## num [1:178] 0.28 0.26 0.3 0.24 0.39 0.34 0.3 0.31 0.29 0.22 ...
After the brief EDA (Exploratory Data Analysis) of the UCI wine dataset, it's time to actually apply
For a comprehensive overview of the hyper-parameter options type
?MMPC in your Rstudio console. Here, we have set
hash = TRUE, for faster runtimes in subsequent runs of the MMPC with different hyper-parameters. We have selected the
testIndFisher test which is the appropriate for our data, that we have retrieved from the Conditional Independece Tests cheatsheet from the MXM reference manual. The
backward = TRUE was also used, for acquiring a minimal signature. All other parameters were left to default or the first run.
# MMPC on the wine dataset: library('MXM') mmpcobject_wine_NonFlav <- MXM::MMPC( target = target_NonFlav, dataset = wine_dataset, max_k = 3, threshold = 0.05, test = 'testIndFisher', ini = NULL, hash = TRUE, hashObject = NULL, ncores = 1, backward = TRUE)
mmpcobjectand the feature signature
Let's now explore the output of the
MMPC function, the mmpcobject. The generic function
summary() can be used to display the indices of the features that are included in the signature, and also contains information about the
MMPC() run, such as the selected hyperparameters, execution runtime and also statistics about the distribution of the p-values from the performed tests. For more specific information, you can access
the mmpcobject fields with the
@ operator, the operator for accessing S4 class objects in R . This is essentially the same as using the dollar operator
$ for accessing R5 class objects ' slots, typically used with dataframes for example. The fields contain the output results of the
MMPC() run and also two lists that can be re-used for subsequent MMPC runs for computation time efficiency.
Below, we can see the two objects that facilitate the computation time efficiency in the
MMPC() re-runs. After running MMPC_ with some hyper-parameters you might want to run the algorithm again with different hyper-parameters (
max_k for example). To avoid calculating the univariate associations (first step of MMPC) again, you can take the list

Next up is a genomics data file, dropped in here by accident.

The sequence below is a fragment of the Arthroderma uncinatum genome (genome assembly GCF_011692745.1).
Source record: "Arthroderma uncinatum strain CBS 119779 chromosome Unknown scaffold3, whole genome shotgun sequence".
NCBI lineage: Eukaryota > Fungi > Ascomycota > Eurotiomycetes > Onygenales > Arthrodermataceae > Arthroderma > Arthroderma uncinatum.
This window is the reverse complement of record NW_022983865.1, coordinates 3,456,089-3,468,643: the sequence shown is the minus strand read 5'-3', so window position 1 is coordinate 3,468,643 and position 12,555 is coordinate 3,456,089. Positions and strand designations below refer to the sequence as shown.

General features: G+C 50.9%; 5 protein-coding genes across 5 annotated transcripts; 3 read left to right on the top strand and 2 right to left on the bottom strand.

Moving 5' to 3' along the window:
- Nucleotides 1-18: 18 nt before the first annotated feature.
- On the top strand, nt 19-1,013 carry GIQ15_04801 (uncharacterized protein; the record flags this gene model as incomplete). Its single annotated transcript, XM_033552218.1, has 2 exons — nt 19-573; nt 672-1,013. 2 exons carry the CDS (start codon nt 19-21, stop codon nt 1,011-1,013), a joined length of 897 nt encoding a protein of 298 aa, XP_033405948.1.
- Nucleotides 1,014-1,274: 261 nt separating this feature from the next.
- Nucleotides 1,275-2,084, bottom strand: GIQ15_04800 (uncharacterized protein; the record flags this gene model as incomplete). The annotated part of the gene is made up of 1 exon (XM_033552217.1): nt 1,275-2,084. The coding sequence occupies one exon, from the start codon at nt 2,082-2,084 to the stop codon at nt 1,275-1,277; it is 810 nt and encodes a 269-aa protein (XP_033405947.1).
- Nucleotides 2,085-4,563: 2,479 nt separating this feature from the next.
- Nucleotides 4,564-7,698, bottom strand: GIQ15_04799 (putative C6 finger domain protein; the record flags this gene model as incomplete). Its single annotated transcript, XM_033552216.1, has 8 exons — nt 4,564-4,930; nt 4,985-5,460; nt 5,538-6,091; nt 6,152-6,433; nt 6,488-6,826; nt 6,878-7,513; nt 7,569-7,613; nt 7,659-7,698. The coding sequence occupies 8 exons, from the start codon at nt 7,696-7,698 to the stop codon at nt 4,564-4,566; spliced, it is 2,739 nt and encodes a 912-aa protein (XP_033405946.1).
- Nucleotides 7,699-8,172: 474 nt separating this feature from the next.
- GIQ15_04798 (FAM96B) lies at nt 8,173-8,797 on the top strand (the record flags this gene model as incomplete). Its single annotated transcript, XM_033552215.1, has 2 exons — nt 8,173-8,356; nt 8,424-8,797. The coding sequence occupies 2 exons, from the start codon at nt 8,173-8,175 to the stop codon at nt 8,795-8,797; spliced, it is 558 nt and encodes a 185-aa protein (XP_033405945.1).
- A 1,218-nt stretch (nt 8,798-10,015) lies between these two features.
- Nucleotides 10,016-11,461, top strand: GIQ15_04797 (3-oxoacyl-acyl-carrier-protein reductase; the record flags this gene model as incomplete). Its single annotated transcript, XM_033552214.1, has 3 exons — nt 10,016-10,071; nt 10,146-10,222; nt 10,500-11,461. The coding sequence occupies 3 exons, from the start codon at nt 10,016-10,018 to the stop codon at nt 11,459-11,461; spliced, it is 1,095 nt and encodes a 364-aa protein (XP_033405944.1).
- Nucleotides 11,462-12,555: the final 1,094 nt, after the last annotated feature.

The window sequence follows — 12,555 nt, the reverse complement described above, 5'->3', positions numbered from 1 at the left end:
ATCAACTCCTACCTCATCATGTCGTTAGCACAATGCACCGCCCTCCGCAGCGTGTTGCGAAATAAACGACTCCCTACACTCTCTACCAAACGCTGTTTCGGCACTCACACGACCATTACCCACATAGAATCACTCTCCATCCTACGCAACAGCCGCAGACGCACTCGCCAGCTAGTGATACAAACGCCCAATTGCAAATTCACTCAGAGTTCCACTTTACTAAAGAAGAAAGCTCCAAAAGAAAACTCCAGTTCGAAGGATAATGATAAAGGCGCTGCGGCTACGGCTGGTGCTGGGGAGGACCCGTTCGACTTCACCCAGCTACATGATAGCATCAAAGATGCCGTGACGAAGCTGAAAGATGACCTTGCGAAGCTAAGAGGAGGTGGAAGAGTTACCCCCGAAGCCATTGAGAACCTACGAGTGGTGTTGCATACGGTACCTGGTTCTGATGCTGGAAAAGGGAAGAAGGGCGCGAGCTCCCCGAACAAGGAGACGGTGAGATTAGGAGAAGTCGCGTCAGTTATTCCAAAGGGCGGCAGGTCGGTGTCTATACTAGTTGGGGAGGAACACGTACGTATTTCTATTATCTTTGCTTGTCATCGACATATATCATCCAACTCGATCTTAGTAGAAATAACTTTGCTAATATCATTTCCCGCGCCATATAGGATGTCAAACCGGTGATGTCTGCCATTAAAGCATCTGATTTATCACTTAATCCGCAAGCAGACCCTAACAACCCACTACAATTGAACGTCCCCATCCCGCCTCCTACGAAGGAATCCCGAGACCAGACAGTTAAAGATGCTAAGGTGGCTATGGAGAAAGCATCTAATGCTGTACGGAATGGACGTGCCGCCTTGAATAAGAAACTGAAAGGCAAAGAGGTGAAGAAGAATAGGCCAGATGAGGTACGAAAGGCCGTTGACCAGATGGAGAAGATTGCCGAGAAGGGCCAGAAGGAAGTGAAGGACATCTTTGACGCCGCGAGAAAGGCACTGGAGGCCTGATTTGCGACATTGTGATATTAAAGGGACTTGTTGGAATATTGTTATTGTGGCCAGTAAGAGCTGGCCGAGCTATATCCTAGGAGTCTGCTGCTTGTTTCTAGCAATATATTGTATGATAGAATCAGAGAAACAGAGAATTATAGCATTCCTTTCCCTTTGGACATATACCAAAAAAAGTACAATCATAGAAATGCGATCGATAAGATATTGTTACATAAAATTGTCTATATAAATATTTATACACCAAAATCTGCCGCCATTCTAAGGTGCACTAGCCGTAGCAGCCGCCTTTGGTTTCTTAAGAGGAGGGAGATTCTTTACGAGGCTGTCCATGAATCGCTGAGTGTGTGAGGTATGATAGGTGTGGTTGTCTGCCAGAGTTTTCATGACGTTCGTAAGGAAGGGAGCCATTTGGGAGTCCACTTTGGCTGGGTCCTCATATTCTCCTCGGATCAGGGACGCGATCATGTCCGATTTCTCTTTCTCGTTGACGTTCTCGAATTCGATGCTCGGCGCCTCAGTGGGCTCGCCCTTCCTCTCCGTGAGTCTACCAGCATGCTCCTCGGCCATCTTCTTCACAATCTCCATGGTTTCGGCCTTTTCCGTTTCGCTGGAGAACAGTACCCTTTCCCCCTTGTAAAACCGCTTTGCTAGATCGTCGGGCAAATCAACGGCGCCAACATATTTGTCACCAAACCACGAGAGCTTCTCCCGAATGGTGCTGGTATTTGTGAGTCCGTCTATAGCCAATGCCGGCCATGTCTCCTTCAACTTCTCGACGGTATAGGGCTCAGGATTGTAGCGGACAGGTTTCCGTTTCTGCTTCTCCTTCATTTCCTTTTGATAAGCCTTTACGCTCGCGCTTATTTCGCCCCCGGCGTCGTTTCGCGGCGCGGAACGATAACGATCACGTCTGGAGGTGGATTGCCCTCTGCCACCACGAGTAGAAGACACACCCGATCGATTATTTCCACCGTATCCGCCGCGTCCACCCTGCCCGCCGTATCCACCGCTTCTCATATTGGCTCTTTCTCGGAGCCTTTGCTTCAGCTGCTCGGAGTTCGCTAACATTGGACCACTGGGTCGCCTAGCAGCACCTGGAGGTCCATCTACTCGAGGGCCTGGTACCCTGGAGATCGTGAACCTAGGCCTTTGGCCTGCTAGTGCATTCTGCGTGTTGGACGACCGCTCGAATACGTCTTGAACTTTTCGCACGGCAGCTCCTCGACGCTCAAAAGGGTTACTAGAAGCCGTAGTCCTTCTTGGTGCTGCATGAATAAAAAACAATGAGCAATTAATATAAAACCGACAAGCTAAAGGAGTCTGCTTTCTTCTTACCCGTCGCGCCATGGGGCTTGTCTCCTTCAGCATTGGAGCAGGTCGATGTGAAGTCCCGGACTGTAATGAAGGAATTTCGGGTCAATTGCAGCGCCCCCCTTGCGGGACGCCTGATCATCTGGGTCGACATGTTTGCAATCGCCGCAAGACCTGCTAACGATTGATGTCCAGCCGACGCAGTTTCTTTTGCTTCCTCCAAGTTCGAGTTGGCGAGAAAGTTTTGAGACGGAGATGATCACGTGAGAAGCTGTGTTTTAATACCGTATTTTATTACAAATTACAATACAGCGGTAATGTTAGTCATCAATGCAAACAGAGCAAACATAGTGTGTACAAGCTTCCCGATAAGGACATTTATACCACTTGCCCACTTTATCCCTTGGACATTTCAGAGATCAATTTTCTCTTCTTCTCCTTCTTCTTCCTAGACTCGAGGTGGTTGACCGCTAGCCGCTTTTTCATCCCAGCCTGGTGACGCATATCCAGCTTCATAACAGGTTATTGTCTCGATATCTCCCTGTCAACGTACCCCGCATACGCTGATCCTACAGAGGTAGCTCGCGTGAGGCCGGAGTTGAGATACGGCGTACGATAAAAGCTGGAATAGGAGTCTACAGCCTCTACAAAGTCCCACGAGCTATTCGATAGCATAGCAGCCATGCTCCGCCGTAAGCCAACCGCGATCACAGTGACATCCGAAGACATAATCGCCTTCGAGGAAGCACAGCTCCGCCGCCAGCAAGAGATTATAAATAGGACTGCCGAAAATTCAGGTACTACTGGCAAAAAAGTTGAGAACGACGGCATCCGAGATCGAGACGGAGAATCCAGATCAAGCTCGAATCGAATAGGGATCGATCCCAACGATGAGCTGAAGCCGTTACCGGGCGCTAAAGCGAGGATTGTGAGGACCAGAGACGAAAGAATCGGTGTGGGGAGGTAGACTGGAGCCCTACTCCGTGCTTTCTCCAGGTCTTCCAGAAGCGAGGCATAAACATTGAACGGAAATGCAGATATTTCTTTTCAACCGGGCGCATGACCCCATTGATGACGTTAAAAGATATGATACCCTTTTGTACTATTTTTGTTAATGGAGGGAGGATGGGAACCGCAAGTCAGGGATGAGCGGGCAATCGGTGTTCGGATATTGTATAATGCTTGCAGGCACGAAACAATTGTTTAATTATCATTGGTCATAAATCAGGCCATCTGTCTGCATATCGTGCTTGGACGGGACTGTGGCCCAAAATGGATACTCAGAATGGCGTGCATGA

univ from the first run and provide it as input to the argument
ini in the subsequent runs the algorithm. This can speed up the second run (and subequent runs of course) up to 50%, which is crucial if you are handling datasets with a very high number of features.
# Cache of the stats calculated in the MMPC run str(mmpcobject_wine_NonFlav@hashObject)
## List of 2 ## $ stat_hash :Class 'Hash' <environment: 0x1de2a360> ## $ pvalue_hash:Class 'Hash' <environment: 0x1de2a140>
# a list with the univariate associations str(mmpcobject_wine_NonFlav@univ)
## List of 2 ## $ stat : num [1:12] -2.08 3.99 2.49 5.01 -3.47 ... ## $ pvalue: num [1:12] -3.24 -9.25 -4.3 -13.56 -7.32 ...
Let's also save the
runtime of the first MMPC run in a variable, to compare later.
execution_time_1st_MMPC_run <- mmpcobject_wine_NonFlav@runtime execution_time_1st_MMPC_run
## user system elapsed ## 0.01 0.00 0.03
MMPC()subsequent run: Efficiency with the
Now, we can run
MMPC() again to check how we can use the
univ lists to maximize runtime efficiency when multiple runs are requirted.
# MMPC on the wine dataset: library('MXM') mmpcobject_2nd_run <- MXM::MMPC(target = target_NonFlav, dataset = wine_dataset , # it was set to 3 in the 1st run max_k = 5, # it was set to 0.05 in the 1st run threshold = 0.01, test = 'testIndFisher', #the cached univariate tests ini = mmpcobject_wine_NonFlav@univ, # cached stats, p-values hashObject = mmpcobject_wine_NonFlav@hashObject)
We used the
stored stats, p-values and univariate tests performed in the first run for avoiding redundant calculations.
Our example dataset is very small to highlight the impact of such an implementation in the algorithm, but let's compare the runtimes for first and second run of
execution_time_2nd_MMPC_run <- mmpcobject_2nd_run@runtime execution_time_1st_MMPC_run
## user system elapsed ## 0.01 0.00 0.03
## user system elapsed ## 0 0 0
Even in our small wine dataset, the difference in runtime is impressive.
MMPC is designed for, and actually shines in high feature space datasets, such as those in the domains of computer vision and -omics approaches in Life Sciences.
In the spirit of automation and performance efficiency, it would be an impossible task to manually search for the optimal set of hyper-parameters. Thus, the